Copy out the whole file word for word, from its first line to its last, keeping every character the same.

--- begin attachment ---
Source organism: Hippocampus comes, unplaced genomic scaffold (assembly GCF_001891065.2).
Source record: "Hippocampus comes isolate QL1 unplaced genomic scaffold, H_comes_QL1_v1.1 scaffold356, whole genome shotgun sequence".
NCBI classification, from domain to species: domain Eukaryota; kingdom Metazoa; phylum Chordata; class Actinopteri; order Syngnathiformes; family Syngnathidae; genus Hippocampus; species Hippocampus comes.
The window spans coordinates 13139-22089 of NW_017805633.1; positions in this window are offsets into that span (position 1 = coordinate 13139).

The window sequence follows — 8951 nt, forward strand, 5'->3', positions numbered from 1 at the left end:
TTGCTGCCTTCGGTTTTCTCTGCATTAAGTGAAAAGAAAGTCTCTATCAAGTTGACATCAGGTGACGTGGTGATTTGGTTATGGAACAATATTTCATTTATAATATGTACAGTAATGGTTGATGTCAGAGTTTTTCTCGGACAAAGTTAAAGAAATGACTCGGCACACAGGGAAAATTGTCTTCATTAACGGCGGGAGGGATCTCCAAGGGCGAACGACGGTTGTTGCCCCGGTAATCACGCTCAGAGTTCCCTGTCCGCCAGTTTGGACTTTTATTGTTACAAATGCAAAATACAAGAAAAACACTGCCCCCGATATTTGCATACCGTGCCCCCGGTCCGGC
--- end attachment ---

Source organism: Hippocampus comes, unplaced genomic scaffold (assembly GCF_001891065.2).
Source record: "Hippocampus comes isolate QL1 unplaced genomic scaffold, H_comes_QL1_v1.1 scaffold356, whole genome shotgun sequence".
NCBI classification, from domain to species: domain Eukaryota; kingdom Metazoa; phylum Chordata; class Actinopteri; order Syngnathiformes; family Syngnathidae; genus Hippocampus; species Hippocampus comes.
The window spans coordinates 13139-22089 of NW_017805633.1; positions in this window are offsets into that span (position 1 = coordinate 13139).

The window sequence follows — 8951 nt, forward strand, 5'->3', positions numbered from 1 at the left end:
TTGCTGCCTTCGGTTTTCTCTGCATTAAGTGAAAAGAAAGTCTCTATCAAGTTGACATCAGGTGACGTGGTGATTTGGTTATGGAACAATATTTCATTTATAATATGTACAGTAATGGTTGATGTCAGAGTTTTTCTCGGACAAAGTTAAAGAAATGACTCGGCACACAGGGAAAATTGTCTTCATTAACGGCGGGAGGGATCTCCAAGGGCGAACGACGGTTGTTGCCCCGGTAATCACGCTCAGAGTTCCCTGTCCGCCAGTTTGGACTTTTATTGTTACAAATGCAAAATACAAGAAAAACACTGCCCCCGATATTTGCATACCGTGCCCCCGGTCCGGC